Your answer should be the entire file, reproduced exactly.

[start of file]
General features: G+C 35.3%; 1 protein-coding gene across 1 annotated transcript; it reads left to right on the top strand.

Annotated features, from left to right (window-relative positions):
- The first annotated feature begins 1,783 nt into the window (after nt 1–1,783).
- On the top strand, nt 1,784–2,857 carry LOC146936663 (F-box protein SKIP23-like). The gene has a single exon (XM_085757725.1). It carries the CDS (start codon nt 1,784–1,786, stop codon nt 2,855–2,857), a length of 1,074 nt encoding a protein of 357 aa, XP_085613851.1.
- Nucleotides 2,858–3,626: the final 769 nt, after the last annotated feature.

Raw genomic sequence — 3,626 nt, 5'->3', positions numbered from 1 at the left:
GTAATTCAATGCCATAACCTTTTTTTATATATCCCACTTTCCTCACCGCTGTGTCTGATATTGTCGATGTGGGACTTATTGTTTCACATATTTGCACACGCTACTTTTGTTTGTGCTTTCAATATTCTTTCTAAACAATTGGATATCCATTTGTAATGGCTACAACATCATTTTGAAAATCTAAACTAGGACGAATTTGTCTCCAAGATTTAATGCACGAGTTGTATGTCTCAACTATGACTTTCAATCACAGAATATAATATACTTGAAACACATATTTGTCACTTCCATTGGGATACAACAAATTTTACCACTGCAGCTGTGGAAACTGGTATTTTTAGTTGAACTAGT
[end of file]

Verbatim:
General features: G+C 35.3%; 1 protein-coding gene across 1 annotated transcript; it reads left to right on the top strand.

Annotated features, from left to right (window-relative positions):
- The first annotated feature begins 1,783 nt into the window (after nt 1–1,783).
- On the top strand, nt 1,784–2,857 carry LOC146936663 (F-box protein SKIP23-like). The gene has a single exon (XM_085757725.1). It carries the CDS (start codon nt 1,784–1,786, stop codon nt 2,855–2,857), a length of 1,074 nt encoding a protein of 357 aa, XP_085613851.1.
- Nucleotides 2,858–3,626: the final 769 nt, after the last annotated feature.

Raw genomic sequence — 3,626 nt, 5'->3', positions numbered from 1 at the left:
GTAATTCAATGCCATAACCTTTTTTTATATATCCCACTTTCCTCACCGCTGTGTCTGATATTGTCGATGTGGGACTTATTGTTTCACATATTTGCACACGCTACTTTTGTTTGTGCTTTCAATATTCTTTCTAAACAATTGGATATCCATTTGTAATGGCTACAACATCATTTTGAAAATCTAAACTAGGACGAATTTGTCTCCAAGATTTAATGCACGAGTTGTATGTCTCAACTATGACTTTCAATCACAGAATATAATATACTTGAAACACATATTTGTCACTTCCATTGGGATACAACAAATTTTACCACTGCAGCTGTGGAAACTGGTATTTTTAGTTGAACTAGT